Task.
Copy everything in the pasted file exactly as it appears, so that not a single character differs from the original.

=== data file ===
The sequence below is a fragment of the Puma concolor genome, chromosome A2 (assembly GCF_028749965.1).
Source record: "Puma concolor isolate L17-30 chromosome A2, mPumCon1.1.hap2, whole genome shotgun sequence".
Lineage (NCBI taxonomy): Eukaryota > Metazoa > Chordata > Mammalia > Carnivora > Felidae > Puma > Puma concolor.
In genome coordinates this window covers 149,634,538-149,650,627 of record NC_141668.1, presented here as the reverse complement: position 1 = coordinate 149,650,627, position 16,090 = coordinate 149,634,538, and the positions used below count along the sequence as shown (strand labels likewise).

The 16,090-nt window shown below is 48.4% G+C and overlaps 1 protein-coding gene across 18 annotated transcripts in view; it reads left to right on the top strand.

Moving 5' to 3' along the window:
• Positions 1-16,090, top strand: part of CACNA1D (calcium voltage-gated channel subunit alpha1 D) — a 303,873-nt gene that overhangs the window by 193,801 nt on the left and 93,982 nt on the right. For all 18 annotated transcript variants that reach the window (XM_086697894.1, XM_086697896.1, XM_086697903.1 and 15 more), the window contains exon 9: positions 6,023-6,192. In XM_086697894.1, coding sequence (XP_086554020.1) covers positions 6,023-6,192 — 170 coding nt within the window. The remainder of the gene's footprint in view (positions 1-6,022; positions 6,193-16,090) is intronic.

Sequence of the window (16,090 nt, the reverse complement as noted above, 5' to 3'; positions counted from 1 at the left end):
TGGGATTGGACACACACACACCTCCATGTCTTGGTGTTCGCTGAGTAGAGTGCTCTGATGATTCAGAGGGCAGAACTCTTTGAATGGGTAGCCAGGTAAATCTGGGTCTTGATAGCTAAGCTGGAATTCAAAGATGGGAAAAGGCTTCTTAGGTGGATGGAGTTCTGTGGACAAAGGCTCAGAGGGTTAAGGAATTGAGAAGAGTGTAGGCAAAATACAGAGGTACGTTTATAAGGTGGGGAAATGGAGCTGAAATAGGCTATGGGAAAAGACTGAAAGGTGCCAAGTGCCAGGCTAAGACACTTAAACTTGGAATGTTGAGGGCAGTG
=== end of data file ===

The sequence below is a fragment of the Puma concolor genome, chromosome A2 (assembly GCF_028749965.1).
Source record: "Puma concolor isolate L17-30 chromosome A2, mPumCon1.1.hap2, whole genome shotgun sequence".
Lineage (NCBI taxonomy): Eukaryota > Metazoa > Chordata > Mammalia > Carnivora > Felidae > Puma > Puma concolor.
In genome coordinates this window covers 149,634,538-149,650,627 of record NC_141668.1, presented here as the reverse complement: position 1 = coordinate 149,650,627, position 16,090 = coordinate 149,634,538, and the positions used below count along the sequence as shown (strand labels likewise).

The 16,090-nt window shown below is 48.4% G+C and overlaps 1 protein-coding gene across 18 annotated transcripts in view; it reads left to right on the top strand.

Moving 5' to 3' along the window:
• Positions 1-16,090, top strand: part of CACNA1D (calcium voltage-gated channel subunit alpha1 D) — a 303,873-nt gene that overhangs the window by 193,801 nt on the left and 93,982 nt on the right. For all 18 annotated transcript variants that reach the window (XM_086697894.1, XM_086697896.1, XM_086697903.1 and 15 more), the window contains exon 9: positions 6,023-6,192. In XM_086697894.1, coding sequence (XP_086554020.1) covers positions 6,023-6,192 — 170 coding nt within the window. The remainder of the gene's footprint in view (positions 1-6,022; positions 6,193-16,090) is intronic.

Sequence of the window (16,090 nt, the reverse complement as noted above, 5' to 3'; positions counted from 1 at the left end):
TGGGATTGGACACACACACACCTCCATGTCTTGGTGTTCGCTGAGTAGAGTGCTCTGATGATTCAGAGGGCAGAACTCTTTGAATGGGTAGCCAGGTAAATCTGGGTCTTGATAGCTAAGCTGGAATTCAAAGATGGGAAAAGGCTTCTTAGGTGGATGGAGTTCTGTGGACAAAGGCTCAGAGGGTTAAGGAATTGAGAAGAGTGTAGGCAAAATACAGAGGTACGTTTATAAGGTGGGGAAATGGAGCTGAAATAGGCTATGGGAAAAGACTGAAAGGTGCCAAGTGCCAGGCTAAGACACTTAAACTTGGAATGTTGAGGGCAGTG